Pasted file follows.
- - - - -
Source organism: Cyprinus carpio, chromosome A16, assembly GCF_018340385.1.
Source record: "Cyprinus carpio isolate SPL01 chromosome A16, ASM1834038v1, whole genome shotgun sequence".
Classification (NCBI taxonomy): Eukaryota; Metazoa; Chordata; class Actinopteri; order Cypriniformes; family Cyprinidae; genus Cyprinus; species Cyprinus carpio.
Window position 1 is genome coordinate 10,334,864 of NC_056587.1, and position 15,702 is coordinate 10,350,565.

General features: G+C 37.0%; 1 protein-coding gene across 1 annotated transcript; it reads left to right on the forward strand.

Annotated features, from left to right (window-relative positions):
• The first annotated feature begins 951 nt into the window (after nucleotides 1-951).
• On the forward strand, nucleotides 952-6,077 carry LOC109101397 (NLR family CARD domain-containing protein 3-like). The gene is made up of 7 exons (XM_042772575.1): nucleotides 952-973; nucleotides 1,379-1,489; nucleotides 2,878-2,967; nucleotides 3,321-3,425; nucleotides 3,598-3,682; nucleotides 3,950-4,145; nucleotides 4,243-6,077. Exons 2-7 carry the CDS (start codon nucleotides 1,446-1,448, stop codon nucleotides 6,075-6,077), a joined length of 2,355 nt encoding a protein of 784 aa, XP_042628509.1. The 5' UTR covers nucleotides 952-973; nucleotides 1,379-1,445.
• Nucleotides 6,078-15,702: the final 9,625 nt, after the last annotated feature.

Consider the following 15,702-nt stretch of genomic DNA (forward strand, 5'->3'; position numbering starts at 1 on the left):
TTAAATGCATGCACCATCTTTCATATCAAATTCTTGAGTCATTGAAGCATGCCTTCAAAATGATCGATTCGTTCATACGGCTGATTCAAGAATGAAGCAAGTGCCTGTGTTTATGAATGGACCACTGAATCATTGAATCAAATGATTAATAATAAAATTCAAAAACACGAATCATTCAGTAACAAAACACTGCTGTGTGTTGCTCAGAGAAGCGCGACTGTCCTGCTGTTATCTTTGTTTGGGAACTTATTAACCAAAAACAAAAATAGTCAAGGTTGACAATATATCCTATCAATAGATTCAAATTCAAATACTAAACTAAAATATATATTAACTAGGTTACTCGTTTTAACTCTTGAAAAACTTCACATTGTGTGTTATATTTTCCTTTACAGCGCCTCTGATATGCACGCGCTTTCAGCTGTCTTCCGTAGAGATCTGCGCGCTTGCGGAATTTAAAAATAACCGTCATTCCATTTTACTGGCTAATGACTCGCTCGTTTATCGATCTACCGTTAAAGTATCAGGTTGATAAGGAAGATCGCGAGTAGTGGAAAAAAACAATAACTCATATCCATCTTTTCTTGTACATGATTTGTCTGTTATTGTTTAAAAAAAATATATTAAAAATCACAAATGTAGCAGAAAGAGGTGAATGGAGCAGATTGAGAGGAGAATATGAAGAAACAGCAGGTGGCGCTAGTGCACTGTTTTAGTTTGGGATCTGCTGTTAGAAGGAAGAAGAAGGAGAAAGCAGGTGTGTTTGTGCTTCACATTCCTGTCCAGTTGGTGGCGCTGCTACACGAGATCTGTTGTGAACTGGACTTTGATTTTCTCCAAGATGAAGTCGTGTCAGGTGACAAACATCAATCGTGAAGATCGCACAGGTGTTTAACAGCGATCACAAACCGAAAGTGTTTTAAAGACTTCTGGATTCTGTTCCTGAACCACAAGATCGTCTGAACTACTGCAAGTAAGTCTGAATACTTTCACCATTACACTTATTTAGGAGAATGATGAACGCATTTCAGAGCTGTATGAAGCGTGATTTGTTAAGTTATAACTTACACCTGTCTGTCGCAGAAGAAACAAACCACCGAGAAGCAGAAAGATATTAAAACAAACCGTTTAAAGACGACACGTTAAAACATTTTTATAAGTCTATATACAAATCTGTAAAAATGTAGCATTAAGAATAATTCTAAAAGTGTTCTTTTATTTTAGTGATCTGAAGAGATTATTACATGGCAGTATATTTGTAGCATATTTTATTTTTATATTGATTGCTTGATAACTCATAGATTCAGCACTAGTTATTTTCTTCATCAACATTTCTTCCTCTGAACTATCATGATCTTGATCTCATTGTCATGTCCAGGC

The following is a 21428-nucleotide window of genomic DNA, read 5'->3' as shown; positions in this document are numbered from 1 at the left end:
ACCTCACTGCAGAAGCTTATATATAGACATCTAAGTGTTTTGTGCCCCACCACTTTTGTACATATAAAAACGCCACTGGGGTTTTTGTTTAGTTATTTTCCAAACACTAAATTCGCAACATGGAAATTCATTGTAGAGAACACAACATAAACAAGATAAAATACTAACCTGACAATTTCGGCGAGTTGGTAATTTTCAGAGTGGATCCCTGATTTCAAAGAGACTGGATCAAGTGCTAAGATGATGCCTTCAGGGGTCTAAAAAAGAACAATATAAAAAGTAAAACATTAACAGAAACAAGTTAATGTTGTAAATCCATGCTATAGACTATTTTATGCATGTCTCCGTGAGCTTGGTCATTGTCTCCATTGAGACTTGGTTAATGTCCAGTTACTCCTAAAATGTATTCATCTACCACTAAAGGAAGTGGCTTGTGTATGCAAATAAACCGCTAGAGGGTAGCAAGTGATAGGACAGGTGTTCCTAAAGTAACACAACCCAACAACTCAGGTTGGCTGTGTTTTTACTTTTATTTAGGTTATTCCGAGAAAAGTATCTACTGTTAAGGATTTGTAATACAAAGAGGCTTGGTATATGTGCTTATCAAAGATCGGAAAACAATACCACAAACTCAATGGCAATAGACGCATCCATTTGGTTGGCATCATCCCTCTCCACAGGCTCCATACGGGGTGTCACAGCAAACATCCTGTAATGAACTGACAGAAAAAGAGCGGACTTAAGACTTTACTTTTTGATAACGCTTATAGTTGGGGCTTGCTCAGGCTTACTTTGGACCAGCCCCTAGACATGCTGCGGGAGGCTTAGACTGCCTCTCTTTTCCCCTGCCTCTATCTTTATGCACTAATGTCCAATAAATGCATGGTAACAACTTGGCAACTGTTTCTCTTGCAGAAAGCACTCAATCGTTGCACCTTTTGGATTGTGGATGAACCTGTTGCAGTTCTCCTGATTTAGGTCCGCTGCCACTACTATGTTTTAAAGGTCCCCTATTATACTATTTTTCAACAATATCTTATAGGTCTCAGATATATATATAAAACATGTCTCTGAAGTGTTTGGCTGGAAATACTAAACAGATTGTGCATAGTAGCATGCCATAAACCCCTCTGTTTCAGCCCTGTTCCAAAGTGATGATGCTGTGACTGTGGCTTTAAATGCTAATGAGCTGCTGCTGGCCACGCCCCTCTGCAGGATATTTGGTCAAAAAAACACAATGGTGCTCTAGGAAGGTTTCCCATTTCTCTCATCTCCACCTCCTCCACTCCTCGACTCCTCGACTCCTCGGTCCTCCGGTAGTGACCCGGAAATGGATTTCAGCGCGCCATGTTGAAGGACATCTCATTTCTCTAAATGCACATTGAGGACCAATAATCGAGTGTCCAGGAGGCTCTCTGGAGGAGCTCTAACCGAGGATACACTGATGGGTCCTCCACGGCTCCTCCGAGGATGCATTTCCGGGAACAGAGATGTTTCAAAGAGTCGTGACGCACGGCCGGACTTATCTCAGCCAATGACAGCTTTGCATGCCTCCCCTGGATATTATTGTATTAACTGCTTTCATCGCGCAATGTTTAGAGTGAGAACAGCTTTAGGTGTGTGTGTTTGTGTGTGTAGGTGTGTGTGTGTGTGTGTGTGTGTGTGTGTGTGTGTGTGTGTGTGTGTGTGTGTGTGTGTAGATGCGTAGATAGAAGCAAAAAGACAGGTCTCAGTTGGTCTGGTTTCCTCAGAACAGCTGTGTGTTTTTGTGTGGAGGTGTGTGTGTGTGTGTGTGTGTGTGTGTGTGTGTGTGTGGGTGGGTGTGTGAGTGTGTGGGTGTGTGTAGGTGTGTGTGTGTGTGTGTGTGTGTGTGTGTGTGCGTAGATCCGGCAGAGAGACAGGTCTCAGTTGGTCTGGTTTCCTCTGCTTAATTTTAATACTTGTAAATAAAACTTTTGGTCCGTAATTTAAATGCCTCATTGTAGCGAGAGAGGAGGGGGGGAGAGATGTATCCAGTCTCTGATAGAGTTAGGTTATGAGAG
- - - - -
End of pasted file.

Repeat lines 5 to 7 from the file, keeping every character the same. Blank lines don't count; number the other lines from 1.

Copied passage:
General features: G+C 37.0%; 1 protein-coding gene across 1 annotated transcript; it reads left to right on the forward strand.

Annotated features, from left to right (window-relative positions):
• The first annotated feature begins 951 nt into the window (after nucleotides 1-951).